Another great thing about doing these lists is that I am wiping off the cobwebs on loads of horror films I have not checked out in years. I’m really enjoying diving back into these flicks on the list and Into The Mirror is coming up soon.

After leaving the force because of the death of his partner, a cop takes up a job in a newly renovated shopping mall that is reopening after a fire took many lives. He starts to experience ghost sightings that are all connected to mirrors around the mall.

This one was also remade and starred Kiefer Sutherland and was directed by the awesome Alexander Aja. Sadly the remake was far from awesome. Always, check out the original.


Noroi: The Curse has a shitty time with distribution. After its release in 2005, it received a very limited release. In 2020, AMC’s Shudder bought the movie and thanks to one of my followers, Mr. Jay Cooper, I can confirm that it is still streaming on Shudder.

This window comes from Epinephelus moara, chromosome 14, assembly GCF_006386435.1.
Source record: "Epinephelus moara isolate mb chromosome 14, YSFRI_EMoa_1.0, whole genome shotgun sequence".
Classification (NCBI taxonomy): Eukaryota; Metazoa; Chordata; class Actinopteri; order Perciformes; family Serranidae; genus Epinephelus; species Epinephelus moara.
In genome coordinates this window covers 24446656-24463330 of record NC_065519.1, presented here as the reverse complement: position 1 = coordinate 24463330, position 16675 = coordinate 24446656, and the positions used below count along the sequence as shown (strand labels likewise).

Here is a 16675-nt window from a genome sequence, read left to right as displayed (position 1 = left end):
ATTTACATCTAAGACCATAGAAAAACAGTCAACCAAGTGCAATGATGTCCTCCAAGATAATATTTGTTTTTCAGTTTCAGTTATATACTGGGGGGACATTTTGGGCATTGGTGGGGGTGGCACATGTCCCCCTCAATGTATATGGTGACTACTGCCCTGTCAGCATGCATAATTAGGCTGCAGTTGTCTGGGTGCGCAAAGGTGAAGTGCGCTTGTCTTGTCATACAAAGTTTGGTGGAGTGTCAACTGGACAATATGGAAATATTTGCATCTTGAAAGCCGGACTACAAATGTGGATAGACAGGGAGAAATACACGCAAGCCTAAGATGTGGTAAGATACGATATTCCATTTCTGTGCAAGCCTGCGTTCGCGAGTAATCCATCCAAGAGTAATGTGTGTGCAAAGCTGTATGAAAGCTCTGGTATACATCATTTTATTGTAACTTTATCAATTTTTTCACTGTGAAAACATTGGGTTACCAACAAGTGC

A paranormal investigator pieces together his own footage and footage from others who have been cursed by a violent demon entity.


The Wailing is a supernatural horror film from South Korea steeped in Korean culture. The film is written and directed by The Chaser director, Na Hong-jin.

A cop must investigate a string of murders and a strange sickness infecting the residents of a small rural village.

As I said, this one is steeped in Korean culture which may be a bit confusing for some of us non-Korean’s. However, this a brilliantly made film that shows us a great insight into Korean superstition, shamans and the supernatural.


A cross-production between South Korea and Thailand. More importantly, The Medium is a joint effort from Na Hong-jin (The Chaser) and Banjong Pisanthanakun (Shutter).

A documentary film crew follow a woman shaman to a rural mountain village where her niece starts to show signs of a divine awakening.

Banjong Pisanthanakun